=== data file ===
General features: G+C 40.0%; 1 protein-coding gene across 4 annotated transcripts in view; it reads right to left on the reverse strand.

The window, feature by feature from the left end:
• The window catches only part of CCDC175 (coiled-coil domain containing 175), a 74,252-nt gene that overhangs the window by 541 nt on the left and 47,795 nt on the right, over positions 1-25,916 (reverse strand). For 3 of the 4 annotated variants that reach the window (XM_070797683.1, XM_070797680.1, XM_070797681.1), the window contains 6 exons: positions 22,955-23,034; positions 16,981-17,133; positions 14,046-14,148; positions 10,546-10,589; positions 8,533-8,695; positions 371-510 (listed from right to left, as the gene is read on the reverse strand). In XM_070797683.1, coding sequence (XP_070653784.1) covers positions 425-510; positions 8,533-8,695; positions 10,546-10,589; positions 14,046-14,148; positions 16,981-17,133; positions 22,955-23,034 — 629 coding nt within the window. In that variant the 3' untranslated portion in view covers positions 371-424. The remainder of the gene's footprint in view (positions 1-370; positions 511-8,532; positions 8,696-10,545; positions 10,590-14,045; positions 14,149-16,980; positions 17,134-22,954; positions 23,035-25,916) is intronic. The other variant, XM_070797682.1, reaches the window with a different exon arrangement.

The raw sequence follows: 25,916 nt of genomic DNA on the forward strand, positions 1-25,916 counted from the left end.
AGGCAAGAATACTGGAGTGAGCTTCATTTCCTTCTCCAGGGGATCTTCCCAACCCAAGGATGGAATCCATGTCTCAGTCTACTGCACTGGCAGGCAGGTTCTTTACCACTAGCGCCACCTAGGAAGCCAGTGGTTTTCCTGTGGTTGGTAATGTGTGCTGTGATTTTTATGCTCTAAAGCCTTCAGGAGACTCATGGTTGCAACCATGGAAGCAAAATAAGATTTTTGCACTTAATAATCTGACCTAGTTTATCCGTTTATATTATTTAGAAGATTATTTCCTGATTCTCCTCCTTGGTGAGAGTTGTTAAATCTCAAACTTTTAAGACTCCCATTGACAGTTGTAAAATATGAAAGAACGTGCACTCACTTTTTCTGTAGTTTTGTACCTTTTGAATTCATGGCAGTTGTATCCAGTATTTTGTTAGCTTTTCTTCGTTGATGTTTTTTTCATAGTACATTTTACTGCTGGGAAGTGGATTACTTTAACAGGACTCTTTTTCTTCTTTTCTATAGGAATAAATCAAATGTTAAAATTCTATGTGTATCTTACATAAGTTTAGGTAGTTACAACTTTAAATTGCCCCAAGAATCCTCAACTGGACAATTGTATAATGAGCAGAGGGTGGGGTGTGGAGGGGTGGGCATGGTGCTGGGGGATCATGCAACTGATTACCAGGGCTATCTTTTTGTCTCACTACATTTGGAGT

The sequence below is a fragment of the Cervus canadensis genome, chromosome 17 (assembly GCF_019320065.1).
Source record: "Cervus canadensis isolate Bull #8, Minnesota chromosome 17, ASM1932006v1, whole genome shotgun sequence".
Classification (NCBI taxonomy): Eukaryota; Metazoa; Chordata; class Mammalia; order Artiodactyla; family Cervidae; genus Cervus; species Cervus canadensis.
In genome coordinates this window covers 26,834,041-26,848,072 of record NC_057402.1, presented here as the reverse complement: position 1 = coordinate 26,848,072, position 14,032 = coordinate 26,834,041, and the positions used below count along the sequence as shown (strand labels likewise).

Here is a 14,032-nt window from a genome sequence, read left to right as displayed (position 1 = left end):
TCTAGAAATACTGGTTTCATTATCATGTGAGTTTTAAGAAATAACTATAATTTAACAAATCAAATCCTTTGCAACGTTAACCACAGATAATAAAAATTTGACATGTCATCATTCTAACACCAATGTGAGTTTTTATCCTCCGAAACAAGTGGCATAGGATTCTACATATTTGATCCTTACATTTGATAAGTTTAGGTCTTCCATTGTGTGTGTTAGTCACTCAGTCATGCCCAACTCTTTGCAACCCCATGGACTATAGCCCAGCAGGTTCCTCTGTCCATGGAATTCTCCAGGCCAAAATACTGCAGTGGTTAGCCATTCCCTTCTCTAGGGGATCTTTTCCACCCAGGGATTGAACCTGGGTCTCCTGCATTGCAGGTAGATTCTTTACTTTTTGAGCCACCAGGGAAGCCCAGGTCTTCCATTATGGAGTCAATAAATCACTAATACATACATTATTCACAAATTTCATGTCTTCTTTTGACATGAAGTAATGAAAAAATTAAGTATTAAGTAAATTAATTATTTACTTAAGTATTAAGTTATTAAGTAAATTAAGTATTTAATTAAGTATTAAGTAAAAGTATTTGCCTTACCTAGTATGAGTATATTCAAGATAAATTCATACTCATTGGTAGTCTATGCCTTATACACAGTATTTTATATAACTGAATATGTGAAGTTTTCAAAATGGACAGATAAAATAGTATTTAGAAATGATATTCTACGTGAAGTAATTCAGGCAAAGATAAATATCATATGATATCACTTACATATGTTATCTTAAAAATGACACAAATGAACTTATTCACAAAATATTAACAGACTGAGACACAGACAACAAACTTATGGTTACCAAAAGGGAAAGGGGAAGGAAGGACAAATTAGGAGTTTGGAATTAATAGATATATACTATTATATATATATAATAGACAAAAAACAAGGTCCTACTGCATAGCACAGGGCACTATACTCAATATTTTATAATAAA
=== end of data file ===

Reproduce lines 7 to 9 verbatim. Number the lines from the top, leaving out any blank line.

Source record: "Cervus canadensis isolate Bull #8, Minnesota chromosome 17, ASM1932006v1, whole genome shotgun sequence".
Classification (NCBI taxonomy): Eukaryota; Metazoa; Chordata; class Mammalia; order Artiodactyla; family Cervidae; genus Cervus; species Cervus canadensis.
In genome coordinates this window covers 26,834,041-26,848,072 of record NC_057402.1, presented here as the reverse complement: position 1 = coordinate 26,848,072, position 14,032 = coordinate 26,834,041, and the positions used below count along the sequence as shown (strand labels likewise).